Five million households say they no longer need a home phone but it can remain a vital link in rural areas
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Over a quarter of households in the UK — five million — never use their landline for phone calls with more than a third only having one to get broadband.
The number of homes with a landline has fallen four million from its peak in 2000, with homes now spending just five minutes a day making calls.
Nearly three in ten people say the last person to phone was a nuisance caller, with the proportion of scam calls rocketing six-fold since 2017.
Almost a quarter of people avoid answering their landline for fear of nuisance calls.
Over nine in ten over-65s have a landline, compared to just over half of 18 to 24-year-olds.
The landline is in terminal decline, with five million households never using theirs for phone calls, reveals research by Uswitch.com, the comparison and switching service.
The number of homes with a landline has fallen by four million since the year 2000 to about 22 million connections now, down 15 per cent from its peak of being present in 95 per cent of UK homes at the turn of the century.
However, although 80 per cent of homes have a landline, a quarter don’t have a handset attached to their landline. More than a third of people say they only have a landline because it's necessary for having a broadband connection.
On average, households spend just five minutes a day — 35 minutes a week — talking on their landlines, down more than a quarter from two years ago, when people made 48 minutes of calls a week. Older consumers make 46 minutes of calls a week on their landlines, compared to 25 minutes for young people.
Almost three in ten landline users say the last call they received was suspicious or an unsolicited marketing call, almost two thirds higher than for those on mobile phones.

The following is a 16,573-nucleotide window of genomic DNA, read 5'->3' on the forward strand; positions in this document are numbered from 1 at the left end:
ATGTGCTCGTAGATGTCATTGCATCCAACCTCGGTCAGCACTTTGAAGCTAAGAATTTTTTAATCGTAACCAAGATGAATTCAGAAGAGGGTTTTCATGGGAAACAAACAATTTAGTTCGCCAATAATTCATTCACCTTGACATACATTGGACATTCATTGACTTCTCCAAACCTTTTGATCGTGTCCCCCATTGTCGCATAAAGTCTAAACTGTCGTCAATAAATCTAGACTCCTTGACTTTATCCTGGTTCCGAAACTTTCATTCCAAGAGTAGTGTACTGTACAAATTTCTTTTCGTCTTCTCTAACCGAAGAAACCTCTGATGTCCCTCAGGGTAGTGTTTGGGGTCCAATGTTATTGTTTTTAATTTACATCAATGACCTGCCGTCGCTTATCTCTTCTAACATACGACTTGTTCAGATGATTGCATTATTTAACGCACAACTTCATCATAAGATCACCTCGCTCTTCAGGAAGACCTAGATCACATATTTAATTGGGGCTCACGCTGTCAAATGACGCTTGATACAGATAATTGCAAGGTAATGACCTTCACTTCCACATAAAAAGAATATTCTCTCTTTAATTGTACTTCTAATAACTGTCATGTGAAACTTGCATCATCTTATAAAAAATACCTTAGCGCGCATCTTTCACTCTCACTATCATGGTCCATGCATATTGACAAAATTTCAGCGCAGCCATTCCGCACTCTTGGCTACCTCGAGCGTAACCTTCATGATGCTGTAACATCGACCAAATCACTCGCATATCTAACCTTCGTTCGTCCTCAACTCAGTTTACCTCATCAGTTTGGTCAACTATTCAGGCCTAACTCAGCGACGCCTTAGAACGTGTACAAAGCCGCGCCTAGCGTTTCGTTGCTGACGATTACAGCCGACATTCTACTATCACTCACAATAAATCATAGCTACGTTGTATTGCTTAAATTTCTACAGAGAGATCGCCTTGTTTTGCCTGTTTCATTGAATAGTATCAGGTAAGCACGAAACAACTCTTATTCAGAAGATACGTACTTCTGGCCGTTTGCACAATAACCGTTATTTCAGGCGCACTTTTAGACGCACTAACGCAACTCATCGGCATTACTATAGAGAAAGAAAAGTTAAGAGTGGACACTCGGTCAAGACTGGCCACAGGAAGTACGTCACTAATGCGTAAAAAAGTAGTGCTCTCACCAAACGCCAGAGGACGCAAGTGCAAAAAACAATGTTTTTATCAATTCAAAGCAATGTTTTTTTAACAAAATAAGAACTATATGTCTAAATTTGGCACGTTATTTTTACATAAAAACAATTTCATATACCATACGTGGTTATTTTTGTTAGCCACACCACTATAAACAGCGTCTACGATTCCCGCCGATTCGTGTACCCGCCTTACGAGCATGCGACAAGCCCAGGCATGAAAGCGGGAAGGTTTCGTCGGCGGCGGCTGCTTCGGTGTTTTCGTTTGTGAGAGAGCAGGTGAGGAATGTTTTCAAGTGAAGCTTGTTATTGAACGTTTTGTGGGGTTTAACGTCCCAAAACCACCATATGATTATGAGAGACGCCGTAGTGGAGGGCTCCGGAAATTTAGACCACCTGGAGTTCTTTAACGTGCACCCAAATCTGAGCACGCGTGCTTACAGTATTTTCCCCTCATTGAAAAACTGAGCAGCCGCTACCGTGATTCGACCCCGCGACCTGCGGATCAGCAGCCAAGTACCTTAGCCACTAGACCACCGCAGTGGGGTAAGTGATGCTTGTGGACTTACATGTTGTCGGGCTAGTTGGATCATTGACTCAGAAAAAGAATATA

While the number of nuisance calls reported has not changed dramatically in recent years, the proportion of scam calls has risen to now make up more than one in four of unwanted contacts.
More than a fifth of consumers with a landline say they avoid answering their phone in case it is a nuisance call, and over a quarter of older people have had a bad experience with scam and sales callers.
There’s a generational divide in attitudes to landlines, with their popularity far lower among younger consumers. More than nine in ten of the over-65s have one, but this falls to four fifths of consumers aged 35 to 54, and ownership drops to just over half among 18 to 24 year olds.
Landlines remain a lifeline for residents in rural areas where mobile reception can be poor. More than four fifths of rural households have a landline, compared to less than two thirds in urban areas.
Surprisingly, landline use has even fallen during lockdown, with more than a quarter of households using their connection less, compared to only one in seven using it more frequently.
Over a third of households have registered for the Telephone Preference Service to dodge nuisance calls. Younger consumers have taken more drastic action to avoid such calls, with the most popular option among 18 to 34-year-olds being to stop answering the landline altogether.
Part of the reason for the decline in landline use is that calls are more expensive than on a mobile phone. Almost three fifths of households that have both a landline and a mobile phone say making a call on a mobile is cheaper.
More than a third of landline users don’t know how much their calls cost, and almost a fifth of people can’t remember the last time they used their landline for a call.
When using your mobile, block any numbers used by nuisance callers. To stop unwanted contact on your landline, register with the Telephone Preference Service by calling 0845 070 0707.